Cassidy: What do you enjoy most about the practice of law?

Holmes: Meeting people. Learning about new businesses. Helping clients navigate difficult situations and issues. Building a case, which to me is a lot like putting together a puzzle, which is something I also love to do with my family. But by far what I most enjoy is preparing for and being in trial. To me, there is nothing like it. It’s like live action theater, and it’s the culmination of tons of hard work and preparation. Plus, it’s great to see associates and others on the team on their feet in the courtroom, which are opportunities we really pride ourselves on creating.

Cassidy: Any career advice for young attorneys?

Holmes: You know a lot of people say that young attorneys need to get in the courtroom and take depositions, etc., etc. I definitely think that’s important, don’t get me wrong, but usually that’s not the associate’s call and when you do get that opportunity you want to make sure you are prepared. So, I think the more important thing any young attorney can do is to be lucky enough to find as good of mentors and teachers as I had. Not only did those partners make sure I got lots of opportunities, like taking depositions, arguing motions, and leading in a decent size, $10 million or so, arbitration when I was a baby associate, but they probably worked harder making sure I was prepared than they would have had they been doing it. And that made it fun, which is something that I also think is critical and something we try to do on all our trial teams, despite the obvious stress of that situation. I think you also have to make sure to decompress in a healthy manner. This career is stressful. You have to take care of yourself. Find some hobbies outside work. Invest in your family.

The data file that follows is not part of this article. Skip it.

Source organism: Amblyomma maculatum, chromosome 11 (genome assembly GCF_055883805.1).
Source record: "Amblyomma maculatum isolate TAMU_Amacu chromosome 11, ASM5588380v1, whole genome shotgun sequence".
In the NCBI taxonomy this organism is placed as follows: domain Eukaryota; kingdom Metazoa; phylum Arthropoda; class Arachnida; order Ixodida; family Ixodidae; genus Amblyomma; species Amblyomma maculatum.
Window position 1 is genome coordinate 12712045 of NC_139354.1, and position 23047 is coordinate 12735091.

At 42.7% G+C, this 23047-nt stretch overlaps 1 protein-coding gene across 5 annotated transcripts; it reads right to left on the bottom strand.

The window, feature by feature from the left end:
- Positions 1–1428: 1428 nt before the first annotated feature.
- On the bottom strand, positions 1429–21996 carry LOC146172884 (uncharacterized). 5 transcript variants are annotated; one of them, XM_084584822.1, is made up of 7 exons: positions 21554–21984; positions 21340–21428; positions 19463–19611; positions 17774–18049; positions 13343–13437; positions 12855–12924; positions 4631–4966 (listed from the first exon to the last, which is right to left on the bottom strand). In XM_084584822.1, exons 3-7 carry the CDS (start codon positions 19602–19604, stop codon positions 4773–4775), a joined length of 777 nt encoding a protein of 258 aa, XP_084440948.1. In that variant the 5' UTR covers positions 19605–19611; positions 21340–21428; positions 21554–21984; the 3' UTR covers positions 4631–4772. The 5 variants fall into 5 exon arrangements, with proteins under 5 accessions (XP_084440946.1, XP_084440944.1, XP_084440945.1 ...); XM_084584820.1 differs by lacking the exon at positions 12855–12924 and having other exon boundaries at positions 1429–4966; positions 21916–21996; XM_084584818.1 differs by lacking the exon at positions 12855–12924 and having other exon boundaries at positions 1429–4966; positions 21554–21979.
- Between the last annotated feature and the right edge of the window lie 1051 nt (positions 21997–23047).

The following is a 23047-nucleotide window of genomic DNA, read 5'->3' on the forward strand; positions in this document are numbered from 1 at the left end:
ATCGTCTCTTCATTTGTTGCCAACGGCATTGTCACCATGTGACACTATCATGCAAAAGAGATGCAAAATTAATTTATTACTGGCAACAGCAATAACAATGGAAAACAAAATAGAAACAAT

Cassidy: What’s your favorite travel destination?

Holmes: This will sound cheesy, but I would say Dallas any time that I am on the road. My wife and I have a thing called “coming home day,” and it’s something that I always look forward to and frankly keeps me grounded because I know no matter what I will be going home at the end of my business trip. Beyond that, I think there are so many great places to travel in the United States and elsewhere. Most recently, my wife and I went to Southern Utah to do some climbing and hiking, and I am already jonesing to go back there.

Cassidy: What are you reading for fun right now?

Holmes: I enjoy non-fiction historical books. So, right now I am reading a book by SC Gwynn, who is one of my favorite authors, called His Majesty’s Warship, which is about the quest to build a build a blimp, or I guess zeppelin, in the early 1900s, despite numerous red flags that they didn’t really work all that well. I am also reading Arthur Brooks’ book called Build the Life You Want, which is about the elusive and very misunderstood concept of happiness.

This information is provided by Vinson & Elkins LLP for educational and informational purposes only and is not intended, nor should it be construed, as legal advice.